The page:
Victor Tomas

It used to be special

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It used to be special


April 21, 2017




On Sunday they will meet once again – possibly the two biggest handball super powers in Europe on club level – handball giant and freshly minted 2017 Spanish champion, FC Barcelona and German record title-holder, THW Kiel.

But these days they play against each other way too often.  Last season, they met four times and they will have played four times again in the 2016/17 Champions League edition, once all is set and done.

The encounters between the two sides used to be special and often the game turned into “one for the ages”, and that not only because of the players involved.

The two clubs met for the first time in the final of the 1999/00 season, when Kiel fielded a squad with the likes of Magnus Wislander, Nikolaj Jacobsen and Steinar Ege.  Their defense was led by Klaus-Dieter Petersen and Staffan Olsson.  Barcelona relied on the talents of legendary goalkeeper-tandem David Barrufet and Tomas Svensson – maybe the best of all time.  Inaki Urgandarin, Enric Masip and Andrei Xepkin were towering in defense.  I am still getting goosebumps, when I think of those players.

At the time, Kiel won their game at home by a score of 28:25, the Spaniards countered with a 29:24 victory to win the first Champions League title of the new millennium.   Back then, nobody knew that it would mark the start of a longtime rivalry.  THW Kiel featuring Wislander, Olsson and a young Stefan Lövgren was in its prime and looking for the European crown after dominating the German league for almost a decade.   The Catalans, on the other side, simply tried to remain the best team on the continent.

While the first meeting was a close one, the 2000/01 semi-final was of epic proportions.  Kiel, once again, won at home, this time by four (28:24), just to lose by five (28:33) at Palau Blaugrana.  Barcelona’s home turf would become one of the worst spots to play at in the years to come, for German clubs in general, and for Kiel in particular. The arena – packed with enthusiastic and often mad supporters – pushed their team over the hump again and again.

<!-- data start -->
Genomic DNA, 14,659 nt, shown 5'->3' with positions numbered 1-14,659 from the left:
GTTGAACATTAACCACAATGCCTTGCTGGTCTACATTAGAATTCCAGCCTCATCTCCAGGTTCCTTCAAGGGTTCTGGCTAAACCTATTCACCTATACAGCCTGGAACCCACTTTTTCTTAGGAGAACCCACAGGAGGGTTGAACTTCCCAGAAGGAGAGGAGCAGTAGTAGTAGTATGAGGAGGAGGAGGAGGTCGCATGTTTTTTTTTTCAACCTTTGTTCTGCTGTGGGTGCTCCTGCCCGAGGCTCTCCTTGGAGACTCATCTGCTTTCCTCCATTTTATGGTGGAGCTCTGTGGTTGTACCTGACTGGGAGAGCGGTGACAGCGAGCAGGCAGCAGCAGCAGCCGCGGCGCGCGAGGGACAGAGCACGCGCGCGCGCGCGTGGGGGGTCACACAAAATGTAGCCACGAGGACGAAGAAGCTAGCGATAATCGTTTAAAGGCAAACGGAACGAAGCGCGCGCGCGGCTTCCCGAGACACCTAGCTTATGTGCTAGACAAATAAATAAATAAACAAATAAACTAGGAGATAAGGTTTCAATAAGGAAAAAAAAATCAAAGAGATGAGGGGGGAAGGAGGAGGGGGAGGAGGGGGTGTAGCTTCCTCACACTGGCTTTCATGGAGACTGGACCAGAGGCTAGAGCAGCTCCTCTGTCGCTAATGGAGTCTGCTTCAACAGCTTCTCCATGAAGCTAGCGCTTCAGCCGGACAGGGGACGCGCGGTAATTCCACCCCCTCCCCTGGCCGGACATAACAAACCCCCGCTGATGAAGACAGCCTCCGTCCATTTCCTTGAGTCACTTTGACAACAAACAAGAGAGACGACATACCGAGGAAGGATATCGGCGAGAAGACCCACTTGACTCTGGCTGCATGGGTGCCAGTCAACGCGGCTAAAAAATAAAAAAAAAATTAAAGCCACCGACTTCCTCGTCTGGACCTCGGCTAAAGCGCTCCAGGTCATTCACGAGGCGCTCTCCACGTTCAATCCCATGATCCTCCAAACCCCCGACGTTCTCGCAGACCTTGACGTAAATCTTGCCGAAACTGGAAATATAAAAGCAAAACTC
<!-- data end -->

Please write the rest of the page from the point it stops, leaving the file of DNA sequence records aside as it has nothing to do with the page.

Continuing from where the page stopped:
Fans had to wait some more years until the next clash, but the 2004/05 matchup in the quarter-final became an instant classic, as a single goal made the difference.  Once again the all-mighty FC Barcelona was able to celebrate. Their self-confidence was just too strong to be overshadowed by a 25:30-loss in Kiel.  Winning by six back at home (33:27) was just enough to squeeze by their rival from the German North.

Of course, Barcelona also profited from a once-in-a-lifetime generation of exceptional handball players.  The above mentioned Barrufet, Svensson, Urgandarin, Masip and Xepkin may have formed the best defense of all times. Outstanding players like Rafael Guijosa, Xavier O’Callaghan or Mateo Garralda were part of the team as well.  On the flip side of the coin, exceptional athletes such as Kiel’s Swedish contingent had to finish their careers, not winning the top prize on the club level.  Still all those games will remain a highlight of their handball life.

Unfortunately, the matches between the two teams have become such a regular part of the Champions League schedule since the end of the 2000’s that I don’t feel the same excitement as I used to.  I couldn’t witness all the games in person, but I remember that it was something special – games I was waiting for.

The last big-time match between the two sides was the 2010 final, at the first Final 4 tournament in Cologne.   Kiel stunned Barcelona with a dramatic, second-half comeback to win it all.

Maybe I’m too much of a traditionalist, but it would be nice to see such games only every once in a while.  Sure, last year’s return-leg in Barcelona was a fantastic fight, but it didn’t come anywhere close to the handball battles 15 years ago.

Those games didn’t happen four times a season.  And those games didn’t feature new faces almost every year.  It used to be special.

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